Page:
Managing over 200 apartments means that late night phone calls are just part of the job.
There are the usual stories – of good folks paying their rent and friendships that form. And then there are other sorts of tales – of the electricity going out in an apartment because of vandalism or a tenant whose mugshot happens to make the papers.
Fortunately, these are the more unusual situations in residential property management, but Case Maranville recognizes that with each new tenant, there is always an element of risk.
Case has worn many hats over the years, and each venture has had elements of uncertainty. He has been a musician of a nationally known band, has a degree in wildlife management, is an entrepreneur, an audio engineer, and currently co-owns a residential property business with his brother.
Despite the variety of his experiences, each situation has helped inform Case’s perspective and has pushed him to continue to take paths that occasionally involve risk.
Before his property management days, Case played bass and toured with a band he helped form called Vota.
While in the music industry, he and his bandmates understood they couldn’t sit around and wait to be discovered – they had to create their art while simultaneously figuring out how to make it profitable. By devoting themselves to their craft and forging partnerships and connections within the music industry, they were able to tour and perform in front of thousands of people.
“I learned a lot about working within a partnership and learned about self-determination. Those lessons help me now in the business I run with my brother Cole.”
In 2006, Case began to realize that he needed to begin considering a career move when his wife Lindsey gave birth to their first son River. While the band had been a great fit before kids, it soon became apparent that touring and having a family wouldn’t remain sustainable.
Case left the band and he and Lindsey decided to move from their farm just west of Lincoln and into a house in the heart of the city.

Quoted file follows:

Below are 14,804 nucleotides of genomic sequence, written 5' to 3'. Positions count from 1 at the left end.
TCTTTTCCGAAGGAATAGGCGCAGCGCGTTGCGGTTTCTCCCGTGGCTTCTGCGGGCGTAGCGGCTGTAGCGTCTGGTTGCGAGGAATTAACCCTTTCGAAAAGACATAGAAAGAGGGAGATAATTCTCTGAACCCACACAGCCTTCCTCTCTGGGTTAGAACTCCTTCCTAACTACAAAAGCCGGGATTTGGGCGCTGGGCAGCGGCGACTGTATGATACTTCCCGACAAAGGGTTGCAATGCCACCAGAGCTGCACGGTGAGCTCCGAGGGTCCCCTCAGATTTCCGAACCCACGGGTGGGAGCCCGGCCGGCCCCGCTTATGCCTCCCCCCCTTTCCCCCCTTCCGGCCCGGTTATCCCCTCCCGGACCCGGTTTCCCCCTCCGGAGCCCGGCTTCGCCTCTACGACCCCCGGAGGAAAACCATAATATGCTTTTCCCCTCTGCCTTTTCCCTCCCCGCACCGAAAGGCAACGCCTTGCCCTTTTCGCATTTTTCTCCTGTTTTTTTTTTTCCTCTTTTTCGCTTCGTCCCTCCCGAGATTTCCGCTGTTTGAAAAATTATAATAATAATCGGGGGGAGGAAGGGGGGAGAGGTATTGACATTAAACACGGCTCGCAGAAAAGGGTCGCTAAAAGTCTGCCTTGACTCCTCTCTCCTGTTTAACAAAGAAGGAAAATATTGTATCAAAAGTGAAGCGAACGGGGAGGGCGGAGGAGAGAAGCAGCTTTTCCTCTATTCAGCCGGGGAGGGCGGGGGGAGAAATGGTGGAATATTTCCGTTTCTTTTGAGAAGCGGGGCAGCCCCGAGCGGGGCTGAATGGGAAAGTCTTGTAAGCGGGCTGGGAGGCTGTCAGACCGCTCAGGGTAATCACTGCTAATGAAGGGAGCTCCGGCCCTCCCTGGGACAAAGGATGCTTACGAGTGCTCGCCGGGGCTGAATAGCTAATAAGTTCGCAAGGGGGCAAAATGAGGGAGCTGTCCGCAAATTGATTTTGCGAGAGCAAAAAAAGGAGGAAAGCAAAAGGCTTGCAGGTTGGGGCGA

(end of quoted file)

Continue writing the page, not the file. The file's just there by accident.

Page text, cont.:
“This was in 2008, just before the housing market crashed, so the banks looked at our credit and didn’t think twice about letting us take out a second mortgage. We rented out the farm and I quickly started learning what it meant to be a landlord.”
While he and his family settled into their life in Lincoln, Case found a job working as an audio engineer for a large church in west Omaha. This job provided him with a good baseline income, the ability to use his expertise in sound and music and the flexibility to slowly begin exercising his entrepreneurial mind.
One day, Case’s brother Cole called him up to propose a business idea. He had been reading books about investments and thinking about rental property in Lincoln and in the meantime had found an intriguing opportunity in the form of a duplex for sale near downtown Lincoln.
Neither brother had any idea that this initial purchase would take them to the place they are today, with 236 residential units in 37 buildings throughout the Near South neighborhood.
“We now offer a variety of options. We have a lot of tenants aged 20-30 looking for the interesting old converted houses near downtown. We also have people with fixed incomes and those who need subsidized housing.”
Case said that his work has become a really good fit for his personality.
The job requires him to be a “finder” – one of his favorite things to do – of the right properties to buy and the right tenants to fill those spaces. He likes that he gets the opportunity to provide good housing situations for all different kinds of needs and strives to provide fair, good service for his tenants.
He also finds his interpersonal and problem-solving skills being put to use. From lease agreements to conflict resolution, Case finds that forthright, respectful communication is key to maintaining good tenant-landlord relationships.
“I’ve learned a lot about people in the last eight years. Property management is 50% about the buildings and 50% about humanity.”
Case appreciates the opportunity to work alongside his brother and to be invested in the work together, recognizing that they both bring important things to the table.
One of the elements Case most appreciates about his work is the opportunity for both freedom and control, something that has slowly come as the business has developed.
“Owning your own business is a 24/7 thing. It’s just the way it is. There are eventual perks though – being able to control your own schedule. I want to work hard, but not be a slave to the job. I will work hard for those ends.
“For now, music is on hold and that’s ok. That’s how it’s supposed to be. We still have music around the house. Even the 19-month-old will get on the mike when we’re all hanging out down in the basement. You have to remember that just because things are on hold doesn’t mean it’s over. The things you love will come back around.”
Every business story or idea Case speaks of is laced with a thoughtful approach. He is not simply a straightforward engineer or businessman, nor is he an artist who can’t figure out what he’s about. His self-determination is evident and the ease with which he moves speaks to an inner confidence and peace.
Case isn’t on a crusade, but seems to intuitively understand that the risky things in life are sometimes the most valuable. He works hard to make sure he remains engaged creatively and thoughtfully as he serves the people within his sphere of influence.